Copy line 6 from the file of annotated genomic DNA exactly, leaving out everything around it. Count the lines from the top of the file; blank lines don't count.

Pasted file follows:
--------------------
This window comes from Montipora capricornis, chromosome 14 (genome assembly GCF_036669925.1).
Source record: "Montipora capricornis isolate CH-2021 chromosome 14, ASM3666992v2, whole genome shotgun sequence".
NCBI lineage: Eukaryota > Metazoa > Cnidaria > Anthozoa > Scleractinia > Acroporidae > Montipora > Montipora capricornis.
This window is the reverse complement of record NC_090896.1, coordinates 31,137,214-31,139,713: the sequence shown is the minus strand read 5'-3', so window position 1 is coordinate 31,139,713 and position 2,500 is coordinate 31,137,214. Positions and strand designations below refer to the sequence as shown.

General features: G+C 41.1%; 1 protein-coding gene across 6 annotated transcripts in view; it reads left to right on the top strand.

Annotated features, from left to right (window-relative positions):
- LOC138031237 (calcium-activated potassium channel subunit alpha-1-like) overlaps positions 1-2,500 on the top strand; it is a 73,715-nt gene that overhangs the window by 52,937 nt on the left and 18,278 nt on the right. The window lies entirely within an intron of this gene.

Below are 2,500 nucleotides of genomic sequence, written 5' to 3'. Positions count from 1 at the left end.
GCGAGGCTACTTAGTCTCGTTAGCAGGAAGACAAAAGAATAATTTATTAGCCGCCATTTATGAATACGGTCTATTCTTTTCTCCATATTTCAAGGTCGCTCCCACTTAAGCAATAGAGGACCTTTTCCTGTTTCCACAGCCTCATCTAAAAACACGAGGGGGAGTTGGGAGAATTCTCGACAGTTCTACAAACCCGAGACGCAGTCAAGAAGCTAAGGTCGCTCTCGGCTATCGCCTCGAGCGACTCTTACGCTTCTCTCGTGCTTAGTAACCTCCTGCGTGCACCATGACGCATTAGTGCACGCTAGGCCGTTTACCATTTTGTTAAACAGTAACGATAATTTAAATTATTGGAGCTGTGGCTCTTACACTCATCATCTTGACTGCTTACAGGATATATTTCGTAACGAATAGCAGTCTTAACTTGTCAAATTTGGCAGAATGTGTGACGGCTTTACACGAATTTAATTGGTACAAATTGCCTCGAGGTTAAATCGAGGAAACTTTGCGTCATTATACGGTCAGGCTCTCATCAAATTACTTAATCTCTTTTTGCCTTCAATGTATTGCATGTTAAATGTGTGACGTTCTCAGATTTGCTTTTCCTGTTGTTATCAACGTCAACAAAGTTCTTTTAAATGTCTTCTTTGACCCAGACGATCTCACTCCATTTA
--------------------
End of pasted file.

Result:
Annotated features, from left to right (window-relative positions):